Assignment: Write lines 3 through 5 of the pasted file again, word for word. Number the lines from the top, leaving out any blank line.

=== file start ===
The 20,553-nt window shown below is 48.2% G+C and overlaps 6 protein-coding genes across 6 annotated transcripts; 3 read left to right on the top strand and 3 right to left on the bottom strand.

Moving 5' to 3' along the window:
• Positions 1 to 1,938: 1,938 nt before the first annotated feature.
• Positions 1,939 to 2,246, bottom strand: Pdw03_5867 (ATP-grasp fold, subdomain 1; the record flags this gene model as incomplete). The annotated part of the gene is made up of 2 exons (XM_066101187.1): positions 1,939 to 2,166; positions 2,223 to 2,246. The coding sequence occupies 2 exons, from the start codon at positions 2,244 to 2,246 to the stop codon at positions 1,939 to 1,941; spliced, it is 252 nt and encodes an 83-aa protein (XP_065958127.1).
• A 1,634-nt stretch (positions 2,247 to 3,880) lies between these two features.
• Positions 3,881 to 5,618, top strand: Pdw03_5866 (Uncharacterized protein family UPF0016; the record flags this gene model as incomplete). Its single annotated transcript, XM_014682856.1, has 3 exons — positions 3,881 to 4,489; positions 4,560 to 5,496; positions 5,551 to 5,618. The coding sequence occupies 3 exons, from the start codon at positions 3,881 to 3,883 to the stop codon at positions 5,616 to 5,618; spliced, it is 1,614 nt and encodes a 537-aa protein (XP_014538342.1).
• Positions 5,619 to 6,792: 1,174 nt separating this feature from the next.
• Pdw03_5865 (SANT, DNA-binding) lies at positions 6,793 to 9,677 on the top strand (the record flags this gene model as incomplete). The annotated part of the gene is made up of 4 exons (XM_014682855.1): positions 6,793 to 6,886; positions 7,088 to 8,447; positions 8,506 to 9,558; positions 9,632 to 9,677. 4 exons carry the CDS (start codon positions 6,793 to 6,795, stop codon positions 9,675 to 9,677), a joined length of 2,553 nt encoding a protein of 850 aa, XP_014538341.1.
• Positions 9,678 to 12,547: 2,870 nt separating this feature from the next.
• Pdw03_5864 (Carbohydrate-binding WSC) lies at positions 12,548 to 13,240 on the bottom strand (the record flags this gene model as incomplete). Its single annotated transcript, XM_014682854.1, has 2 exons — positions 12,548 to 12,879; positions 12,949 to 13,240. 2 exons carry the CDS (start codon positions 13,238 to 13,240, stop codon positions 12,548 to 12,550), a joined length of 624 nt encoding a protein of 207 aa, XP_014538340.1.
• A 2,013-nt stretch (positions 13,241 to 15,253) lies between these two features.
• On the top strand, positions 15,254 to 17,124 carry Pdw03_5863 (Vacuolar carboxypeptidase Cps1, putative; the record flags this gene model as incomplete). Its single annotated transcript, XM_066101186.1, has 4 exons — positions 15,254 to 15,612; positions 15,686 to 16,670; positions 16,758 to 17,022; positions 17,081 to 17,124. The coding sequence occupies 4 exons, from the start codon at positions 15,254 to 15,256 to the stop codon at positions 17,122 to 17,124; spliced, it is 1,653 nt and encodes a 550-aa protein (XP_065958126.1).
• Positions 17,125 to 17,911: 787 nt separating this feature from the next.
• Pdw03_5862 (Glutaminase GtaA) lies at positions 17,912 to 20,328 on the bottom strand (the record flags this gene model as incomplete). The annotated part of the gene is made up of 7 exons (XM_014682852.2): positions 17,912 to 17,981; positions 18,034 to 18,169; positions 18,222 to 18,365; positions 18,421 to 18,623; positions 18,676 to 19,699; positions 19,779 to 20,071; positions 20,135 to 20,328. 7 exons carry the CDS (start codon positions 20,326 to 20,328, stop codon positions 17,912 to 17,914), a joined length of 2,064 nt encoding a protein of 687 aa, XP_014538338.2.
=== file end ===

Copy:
• Positions 1 to 1,938: 1,938 nt before the first annotated feature.
• Positions 1,939 to 2,246, bottom strand: Pdw03_5867 (ATP-grasp fold, subdomain 1; the record flags this gene model as incomplete). The annotated part of the gene is made up of 2 exons (XM_066101187.1): positions 1,939 to 2,166; positions 2,223 to 2,246. The coding sequence occupies 2 exons, from the start codon at positions 2,244 to 2,246 to the stop codon at positions 1,939 to 1,941; spliced, it is 252 nt and encodes an 83-aa protein (XP_065958127.1).
• A 1,634-nt stretch (positions 2,247 to 3,880) lies between these two features.